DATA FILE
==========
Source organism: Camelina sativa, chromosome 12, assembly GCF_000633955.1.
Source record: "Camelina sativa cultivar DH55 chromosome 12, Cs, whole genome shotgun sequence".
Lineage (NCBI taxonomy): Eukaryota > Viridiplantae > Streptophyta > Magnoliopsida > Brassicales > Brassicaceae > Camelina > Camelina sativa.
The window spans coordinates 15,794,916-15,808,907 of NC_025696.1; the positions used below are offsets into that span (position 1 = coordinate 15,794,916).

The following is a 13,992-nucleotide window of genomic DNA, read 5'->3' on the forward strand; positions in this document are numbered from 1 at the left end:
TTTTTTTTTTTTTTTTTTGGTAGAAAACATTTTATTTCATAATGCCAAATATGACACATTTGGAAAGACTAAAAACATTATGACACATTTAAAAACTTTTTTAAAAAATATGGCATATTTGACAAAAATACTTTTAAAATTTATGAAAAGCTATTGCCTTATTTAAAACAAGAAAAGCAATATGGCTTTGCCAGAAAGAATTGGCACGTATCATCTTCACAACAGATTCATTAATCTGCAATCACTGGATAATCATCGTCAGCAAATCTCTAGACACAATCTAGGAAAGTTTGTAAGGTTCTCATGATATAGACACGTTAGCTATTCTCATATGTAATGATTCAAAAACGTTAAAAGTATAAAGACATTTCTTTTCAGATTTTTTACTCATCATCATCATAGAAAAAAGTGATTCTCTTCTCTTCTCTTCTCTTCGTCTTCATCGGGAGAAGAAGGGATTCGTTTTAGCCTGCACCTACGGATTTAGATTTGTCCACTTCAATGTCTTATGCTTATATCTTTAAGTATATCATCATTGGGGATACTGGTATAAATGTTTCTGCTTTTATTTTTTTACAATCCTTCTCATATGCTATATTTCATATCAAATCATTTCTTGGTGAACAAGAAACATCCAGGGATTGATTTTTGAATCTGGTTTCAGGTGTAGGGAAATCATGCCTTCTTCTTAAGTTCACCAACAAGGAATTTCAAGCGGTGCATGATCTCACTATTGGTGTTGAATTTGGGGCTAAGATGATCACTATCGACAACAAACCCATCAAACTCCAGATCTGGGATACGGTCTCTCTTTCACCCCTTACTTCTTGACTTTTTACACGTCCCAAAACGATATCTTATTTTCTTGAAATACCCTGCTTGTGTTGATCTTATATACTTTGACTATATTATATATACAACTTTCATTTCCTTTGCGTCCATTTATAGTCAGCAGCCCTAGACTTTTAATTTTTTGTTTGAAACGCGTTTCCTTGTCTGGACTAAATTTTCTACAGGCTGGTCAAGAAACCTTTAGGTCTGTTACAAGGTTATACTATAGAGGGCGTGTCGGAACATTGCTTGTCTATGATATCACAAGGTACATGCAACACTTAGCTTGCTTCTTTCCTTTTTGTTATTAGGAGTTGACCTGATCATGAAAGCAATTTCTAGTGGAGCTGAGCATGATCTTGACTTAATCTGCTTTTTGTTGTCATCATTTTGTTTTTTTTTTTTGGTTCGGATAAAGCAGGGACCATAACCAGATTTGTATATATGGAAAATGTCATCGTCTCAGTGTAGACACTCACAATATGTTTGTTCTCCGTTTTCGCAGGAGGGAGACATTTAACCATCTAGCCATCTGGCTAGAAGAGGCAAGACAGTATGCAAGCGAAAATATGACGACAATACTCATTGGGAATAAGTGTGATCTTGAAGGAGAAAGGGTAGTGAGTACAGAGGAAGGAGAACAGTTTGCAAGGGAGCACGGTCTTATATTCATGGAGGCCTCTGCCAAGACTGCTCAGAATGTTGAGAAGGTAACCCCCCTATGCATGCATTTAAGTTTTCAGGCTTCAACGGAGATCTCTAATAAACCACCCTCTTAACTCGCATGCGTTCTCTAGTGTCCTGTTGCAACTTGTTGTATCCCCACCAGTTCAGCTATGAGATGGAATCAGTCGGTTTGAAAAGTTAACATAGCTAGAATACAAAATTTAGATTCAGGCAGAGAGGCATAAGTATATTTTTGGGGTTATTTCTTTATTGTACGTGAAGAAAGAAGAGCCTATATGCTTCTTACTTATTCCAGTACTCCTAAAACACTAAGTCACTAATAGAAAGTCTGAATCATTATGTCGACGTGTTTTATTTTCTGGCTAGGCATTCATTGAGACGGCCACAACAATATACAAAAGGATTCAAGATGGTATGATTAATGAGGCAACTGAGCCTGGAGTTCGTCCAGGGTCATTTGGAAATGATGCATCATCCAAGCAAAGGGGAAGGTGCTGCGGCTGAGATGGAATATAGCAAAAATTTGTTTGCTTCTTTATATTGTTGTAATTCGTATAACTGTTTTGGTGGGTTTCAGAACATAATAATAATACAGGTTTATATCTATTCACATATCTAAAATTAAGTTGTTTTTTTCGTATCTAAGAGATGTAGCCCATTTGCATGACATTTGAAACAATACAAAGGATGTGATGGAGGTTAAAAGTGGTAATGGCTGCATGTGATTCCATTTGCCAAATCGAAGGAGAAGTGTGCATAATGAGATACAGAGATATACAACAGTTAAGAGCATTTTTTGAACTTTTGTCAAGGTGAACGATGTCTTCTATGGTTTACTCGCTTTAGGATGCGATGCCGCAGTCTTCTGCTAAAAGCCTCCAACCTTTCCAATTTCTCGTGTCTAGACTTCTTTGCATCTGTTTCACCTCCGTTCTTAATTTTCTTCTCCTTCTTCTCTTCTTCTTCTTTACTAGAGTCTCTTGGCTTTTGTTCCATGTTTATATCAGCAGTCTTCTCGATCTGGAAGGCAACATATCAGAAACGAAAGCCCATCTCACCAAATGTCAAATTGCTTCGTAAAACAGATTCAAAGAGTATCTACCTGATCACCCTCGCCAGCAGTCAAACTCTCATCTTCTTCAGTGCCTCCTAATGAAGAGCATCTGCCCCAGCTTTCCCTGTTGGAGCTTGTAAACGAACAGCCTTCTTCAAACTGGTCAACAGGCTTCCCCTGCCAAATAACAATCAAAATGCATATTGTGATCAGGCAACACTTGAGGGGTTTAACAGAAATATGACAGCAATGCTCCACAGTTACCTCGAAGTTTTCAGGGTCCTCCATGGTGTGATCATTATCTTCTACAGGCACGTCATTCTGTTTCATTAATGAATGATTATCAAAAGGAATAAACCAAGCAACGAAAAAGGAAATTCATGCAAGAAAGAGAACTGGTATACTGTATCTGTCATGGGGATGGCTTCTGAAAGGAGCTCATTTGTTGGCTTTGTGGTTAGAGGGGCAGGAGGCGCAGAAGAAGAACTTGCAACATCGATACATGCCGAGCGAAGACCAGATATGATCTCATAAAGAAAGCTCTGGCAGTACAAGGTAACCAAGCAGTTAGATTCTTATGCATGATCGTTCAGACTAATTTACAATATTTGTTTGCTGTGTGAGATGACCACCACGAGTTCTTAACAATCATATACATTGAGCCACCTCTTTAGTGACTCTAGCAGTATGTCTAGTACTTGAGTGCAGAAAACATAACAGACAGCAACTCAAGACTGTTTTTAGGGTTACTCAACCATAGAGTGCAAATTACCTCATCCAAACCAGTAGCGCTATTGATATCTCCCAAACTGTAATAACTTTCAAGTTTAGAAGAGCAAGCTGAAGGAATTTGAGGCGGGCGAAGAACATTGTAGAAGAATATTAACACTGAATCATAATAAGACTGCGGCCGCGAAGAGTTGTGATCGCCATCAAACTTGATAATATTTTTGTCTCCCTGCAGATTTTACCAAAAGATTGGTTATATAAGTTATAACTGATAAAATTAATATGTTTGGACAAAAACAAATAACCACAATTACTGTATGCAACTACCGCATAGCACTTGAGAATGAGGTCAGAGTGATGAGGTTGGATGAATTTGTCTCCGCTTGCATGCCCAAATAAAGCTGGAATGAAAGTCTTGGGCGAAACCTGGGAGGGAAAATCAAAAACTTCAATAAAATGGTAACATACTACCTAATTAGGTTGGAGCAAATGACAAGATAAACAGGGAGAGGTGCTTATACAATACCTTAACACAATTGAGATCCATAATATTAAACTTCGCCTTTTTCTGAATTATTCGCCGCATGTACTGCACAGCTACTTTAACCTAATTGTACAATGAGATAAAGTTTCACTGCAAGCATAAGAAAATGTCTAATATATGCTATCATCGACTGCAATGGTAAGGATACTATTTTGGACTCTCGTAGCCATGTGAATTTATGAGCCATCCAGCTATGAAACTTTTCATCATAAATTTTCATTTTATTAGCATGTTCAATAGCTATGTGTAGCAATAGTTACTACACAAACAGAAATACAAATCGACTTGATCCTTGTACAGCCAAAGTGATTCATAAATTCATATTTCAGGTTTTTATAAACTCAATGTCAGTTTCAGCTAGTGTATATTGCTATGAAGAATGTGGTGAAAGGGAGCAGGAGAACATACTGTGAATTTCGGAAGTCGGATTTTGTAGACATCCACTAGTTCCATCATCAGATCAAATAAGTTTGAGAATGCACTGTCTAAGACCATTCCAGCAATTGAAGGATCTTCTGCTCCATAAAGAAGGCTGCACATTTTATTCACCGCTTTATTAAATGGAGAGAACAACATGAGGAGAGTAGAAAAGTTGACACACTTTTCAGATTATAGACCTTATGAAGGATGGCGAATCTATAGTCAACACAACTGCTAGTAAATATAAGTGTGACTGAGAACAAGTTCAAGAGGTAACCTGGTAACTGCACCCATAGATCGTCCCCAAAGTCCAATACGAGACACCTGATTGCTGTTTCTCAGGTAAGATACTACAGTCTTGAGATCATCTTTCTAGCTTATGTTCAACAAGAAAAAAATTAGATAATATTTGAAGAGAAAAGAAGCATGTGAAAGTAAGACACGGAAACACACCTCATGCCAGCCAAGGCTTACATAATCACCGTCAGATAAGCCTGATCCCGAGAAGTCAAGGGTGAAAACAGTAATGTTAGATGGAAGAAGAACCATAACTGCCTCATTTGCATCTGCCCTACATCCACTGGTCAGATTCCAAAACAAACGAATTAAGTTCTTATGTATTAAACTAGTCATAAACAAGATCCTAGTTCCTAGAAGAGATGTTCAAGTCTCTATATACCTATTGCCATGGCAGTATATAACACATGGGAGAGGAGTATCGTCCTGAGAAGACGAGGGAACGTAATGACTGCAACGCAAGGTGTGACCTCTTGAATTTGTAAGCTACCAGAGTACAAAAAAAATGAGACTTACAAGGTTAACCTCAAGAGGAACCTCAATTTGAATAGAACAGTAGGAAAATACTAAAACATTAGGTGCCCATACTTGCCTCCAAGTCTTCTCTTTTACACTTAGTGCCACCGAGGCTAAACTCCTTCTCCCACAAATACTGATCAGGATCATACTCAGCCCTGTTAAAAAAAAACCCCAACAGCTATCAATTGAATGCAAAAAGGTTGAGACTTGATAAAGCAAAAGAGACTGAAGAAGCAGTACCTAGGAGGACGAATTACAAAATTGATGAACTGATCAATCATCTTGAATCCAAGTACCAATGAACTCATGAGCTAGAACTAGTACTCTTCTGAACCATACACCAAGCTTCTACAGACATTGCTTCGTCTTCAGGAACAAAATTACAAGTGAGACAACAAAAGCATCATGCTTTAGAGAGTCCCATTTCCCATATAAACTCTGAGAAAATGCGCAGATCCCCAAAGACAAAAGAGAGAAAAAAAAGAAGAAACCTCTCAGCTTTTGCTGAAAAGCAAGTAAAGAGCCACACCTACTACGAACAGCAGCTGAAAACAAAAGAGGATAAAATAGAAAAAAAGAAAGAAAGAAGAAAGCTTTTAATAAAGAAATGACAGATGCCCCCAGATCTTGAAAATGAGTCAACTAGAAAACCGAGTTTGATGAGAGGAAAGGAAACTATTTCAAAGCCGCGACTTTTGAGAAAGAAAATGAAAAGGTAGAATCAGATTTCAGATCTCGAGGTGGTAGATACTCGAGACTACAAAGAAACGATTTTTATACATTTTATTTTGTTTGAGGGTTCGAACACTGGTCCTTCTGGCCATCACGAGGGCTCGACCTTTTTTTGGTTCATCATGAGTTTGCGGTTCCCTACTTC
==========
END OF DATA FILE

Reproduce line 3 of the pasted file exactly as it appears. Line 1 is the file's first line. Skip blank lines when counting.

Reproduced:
Lineage (NCBI taxonomy): Eukaryota > Viridiplantae > Streptophyta > Magnoliopsida > Brassicales > Brassicaceae > Camelina > Camelina sativa.